$ rlogin server –l user

However, there are two main differences between telnet and rlogin that are significant. The first is that rlogin attempts to use the username on your current system as the account name to connect to on the remote service, whereas telnet always prompts for a separate username. This makes remotely logging into machines on a single logical network with rlogin much faster than with telnet. Second, on a trusted, secure network, it is possible to set up a remote authentication mechanism by which the remote host allows a direct, no-username/no-password login from authorized clients. This automated authentication can be performed on a system-wide level by defining an “equivalent” host for authentication purposes on the server in /etc/hosts.equiv, or on a user-by-user basis with the file .rhosts. If the file /etc/hosts.equiv contains the client machine name and your username, you will be permitted to automatically execute a remote login. For example, if the /etc/hosts.equiv file on the server contains the line


any user from the machine client may log into a corresponding account on the server without entering a username and password. Similarly, if your username and client machine name appear in the .rhosts file in the home directory of the user with the same name on the server, you will also be permitted to remotely log in without an identification/authentication challenge. This means that a user on the remote system may log in with all the privileges of the user on the local system, without being asked to enter a username or password—clearly a dangerous security risk.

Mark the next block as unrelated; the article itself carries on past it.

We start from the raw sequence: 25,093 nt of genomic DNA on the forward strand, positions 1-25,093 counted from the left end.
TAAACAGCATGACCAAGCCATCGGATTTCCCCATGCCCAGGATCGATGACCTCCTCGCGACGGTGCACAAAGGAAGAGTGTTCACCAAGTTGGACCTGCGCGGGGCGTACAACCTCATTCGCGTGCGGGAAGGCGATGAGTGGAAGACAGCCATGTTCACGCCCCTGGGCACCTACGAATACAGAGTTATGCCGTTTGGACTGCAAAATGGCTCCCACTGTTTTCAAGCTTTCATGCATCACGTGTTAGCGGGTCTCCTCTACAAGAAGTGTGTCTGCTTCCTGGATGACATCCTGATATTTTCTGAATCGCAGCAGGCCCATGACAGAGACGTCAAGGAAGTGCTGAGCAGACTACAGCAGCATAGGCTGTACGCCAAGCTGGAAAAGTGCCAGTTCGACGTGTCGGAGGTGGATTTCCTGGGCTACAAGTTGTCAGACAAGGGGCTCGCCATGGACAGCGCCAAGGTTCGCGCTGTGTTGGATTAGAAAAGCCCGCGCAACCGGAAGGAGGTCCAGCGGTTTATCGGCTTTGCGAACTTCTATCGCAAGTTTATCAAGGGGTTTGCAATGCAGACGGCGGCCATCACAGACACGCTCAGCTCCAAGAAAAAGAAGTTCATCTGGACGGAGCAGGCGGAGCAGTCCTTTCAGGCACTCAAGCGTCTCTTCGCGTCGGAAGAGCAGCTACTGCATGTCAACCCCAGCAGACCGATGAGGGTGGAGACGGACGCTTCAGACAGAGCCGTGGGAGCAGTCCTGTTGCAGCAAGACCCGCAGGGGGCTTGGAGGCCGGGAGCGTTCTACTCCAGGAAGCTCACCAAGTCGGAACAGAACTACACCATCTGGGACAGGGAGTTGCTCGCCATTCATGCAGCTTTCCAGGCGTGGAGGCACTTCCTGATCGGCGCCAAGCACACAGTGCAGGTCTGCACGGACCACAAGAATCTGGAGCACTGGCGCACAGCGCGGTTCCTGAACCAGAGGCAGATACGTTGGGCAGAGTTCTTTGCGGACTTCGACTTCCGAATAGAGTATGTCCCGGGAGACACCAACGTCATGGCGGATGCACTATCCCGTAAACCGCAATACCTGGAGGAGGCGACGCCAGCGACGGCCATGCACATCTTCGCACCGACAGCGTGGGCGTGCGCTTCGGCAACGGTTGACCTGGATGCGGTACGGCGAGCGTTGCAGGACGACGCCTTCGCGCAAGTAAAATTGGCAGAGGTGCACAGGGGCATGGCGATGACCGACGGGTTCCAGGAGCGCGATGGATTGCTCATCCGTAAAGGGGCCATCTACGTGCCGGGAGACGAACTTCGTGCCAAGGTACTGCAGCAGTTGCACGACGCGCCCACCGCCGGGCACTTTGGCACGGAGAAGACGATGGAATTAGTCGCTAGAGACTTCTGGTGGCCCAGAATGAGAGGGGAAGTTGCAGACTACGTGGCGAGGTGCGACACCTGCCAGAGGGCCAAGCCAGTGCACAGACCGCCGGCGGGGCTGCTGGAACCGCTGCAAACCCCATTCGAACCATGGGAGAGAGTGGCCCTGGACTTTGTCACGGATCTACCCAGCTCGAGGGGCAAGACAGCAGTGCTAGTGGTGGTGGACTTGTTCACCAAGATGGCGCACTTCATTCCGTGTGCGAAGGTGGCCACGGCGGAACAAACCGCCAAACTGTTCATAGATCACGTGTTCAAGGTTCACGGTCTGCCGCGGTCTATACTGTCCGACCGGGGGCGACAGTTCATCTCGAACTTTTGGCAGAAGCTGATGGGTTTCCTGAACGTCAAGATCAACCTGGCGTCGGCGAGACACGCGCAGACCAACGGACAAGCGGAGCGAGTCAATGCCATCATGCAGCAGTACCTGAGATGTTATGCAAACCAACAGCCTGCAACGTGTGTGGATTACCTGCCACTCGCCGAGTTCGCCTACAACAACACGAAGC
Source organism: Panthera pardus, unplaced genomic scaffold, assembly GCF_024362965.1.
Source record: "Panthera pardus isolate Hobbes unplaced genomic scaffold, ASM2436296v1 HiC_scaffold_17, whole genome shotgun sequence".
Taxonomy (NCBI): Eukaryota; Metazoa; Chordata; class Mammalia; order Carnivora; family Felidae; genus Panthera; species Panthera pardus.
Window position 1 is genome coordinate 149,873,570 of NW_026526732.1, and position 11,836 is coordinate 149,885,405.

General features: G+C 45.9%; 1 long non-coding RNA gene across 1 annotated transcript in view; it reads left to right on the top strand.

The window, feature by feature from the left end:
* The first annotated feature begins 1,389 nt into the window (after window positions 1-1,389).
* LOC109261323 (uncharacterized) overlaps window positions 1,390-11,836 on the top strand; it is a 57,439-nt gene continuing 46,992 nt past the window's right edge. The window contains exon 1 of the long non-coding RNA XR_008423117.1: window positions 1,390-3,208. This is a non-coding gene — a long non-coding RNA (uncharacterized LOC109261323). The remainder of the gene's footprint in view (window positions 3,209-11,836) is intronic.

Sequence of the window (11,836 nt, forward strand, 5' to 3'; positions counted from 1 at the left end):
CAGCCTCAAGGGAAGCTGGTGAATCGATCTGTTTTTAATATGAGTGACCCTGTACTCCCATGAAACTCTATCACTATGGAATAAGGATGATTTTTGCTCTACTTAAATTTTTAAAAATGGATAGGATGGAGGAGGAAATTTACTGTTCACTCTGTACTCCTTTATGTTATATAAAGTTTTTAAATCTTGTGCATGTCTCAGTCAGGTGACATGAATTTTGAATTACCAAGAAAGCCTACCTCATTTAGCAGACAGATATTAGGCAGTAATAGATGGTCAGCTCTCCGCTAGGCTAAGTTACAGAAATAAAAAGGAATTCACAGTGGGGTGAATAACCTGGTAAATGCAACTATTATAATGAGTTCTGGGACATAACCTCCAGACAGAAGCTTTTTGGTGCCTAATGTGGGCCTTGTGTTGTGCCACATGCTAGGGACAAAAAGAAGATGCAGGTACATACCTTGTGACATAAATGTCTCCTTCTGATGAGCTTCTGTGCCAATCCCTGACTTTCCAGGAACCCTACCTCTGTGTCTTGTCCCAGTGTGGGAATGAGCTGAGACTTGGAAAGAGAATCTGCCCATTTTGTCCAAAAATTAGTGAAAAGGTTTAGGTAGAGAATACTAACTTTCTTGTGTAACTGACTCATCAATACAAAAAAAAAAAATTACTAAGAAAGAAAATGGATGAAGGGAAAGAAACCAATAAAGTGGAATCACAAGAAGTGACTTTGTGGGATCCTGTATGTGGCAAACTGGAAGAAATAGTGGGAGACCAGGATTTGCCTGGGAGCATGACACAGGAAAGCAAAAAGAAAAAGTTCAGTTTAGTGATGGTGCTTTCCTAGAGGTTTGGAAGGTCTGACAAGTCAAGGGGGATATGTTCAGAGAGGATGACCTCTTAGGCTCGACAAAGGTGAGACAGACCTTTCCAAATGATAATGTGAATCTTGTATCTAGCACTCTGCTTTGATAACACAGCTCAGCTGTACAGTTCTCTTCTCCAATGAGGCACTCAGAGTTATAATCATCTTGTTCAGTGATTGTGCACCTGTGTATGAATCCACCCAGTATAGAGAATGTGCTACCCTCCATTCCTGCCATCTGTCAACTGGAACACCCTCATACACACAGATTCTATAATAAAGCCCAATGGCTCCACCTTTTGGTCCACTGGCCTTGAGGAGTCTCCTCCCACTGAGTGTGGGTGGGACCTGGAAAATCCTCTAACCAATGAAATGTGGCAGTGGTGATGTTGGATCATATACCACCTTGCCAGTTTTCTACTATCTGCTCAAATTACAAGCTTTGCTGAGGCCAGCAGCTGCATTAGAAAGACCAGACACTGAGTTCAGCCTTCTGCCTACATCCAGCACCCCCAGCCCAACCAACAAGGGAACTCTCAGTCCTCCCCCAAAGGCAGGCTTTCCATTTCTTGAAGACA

Remote-shell (rsh) connects to a specified hostname and executes a command. rsh is equivalent to rlogin when no command arguments are specified. rsh copies its standard input to the remote command, the standard output of the remote command to its standard output, and the standard error of the remote command to its standard error. Interrupt, quit, and terminate signals are propagated to the remote command. In contrast to commands issued interactively through rlogin, rsh normally terminates when the remote command does.

As an example, the following executes the command df –k on the server, returning information about disk slices and creating the local file server.df.txt that contains the output of the command:

$ rsh server df -k > server.df.txt

Clearly, rsh has the potential to be useful in scripts and automated command processing.

Testing Service Connectivity

Because a port number can be specified on the command line, telnet clients can be used to connect to arbitrary ports on Solaris servers. This makes a telnet client a useful tool for testing whether services that should have been disconnected are actually active. For example, you can interactively issue commands to an FTP server on port 21

$ telnet server 21
Connected to server.
Escape character is '^]'.
220 server FTP server (UNIX(r) System V Release 4.0) ready.

and on a sendmail server on port 25:

$ telnet server 25
Connected to server.
Escape character is '^]'.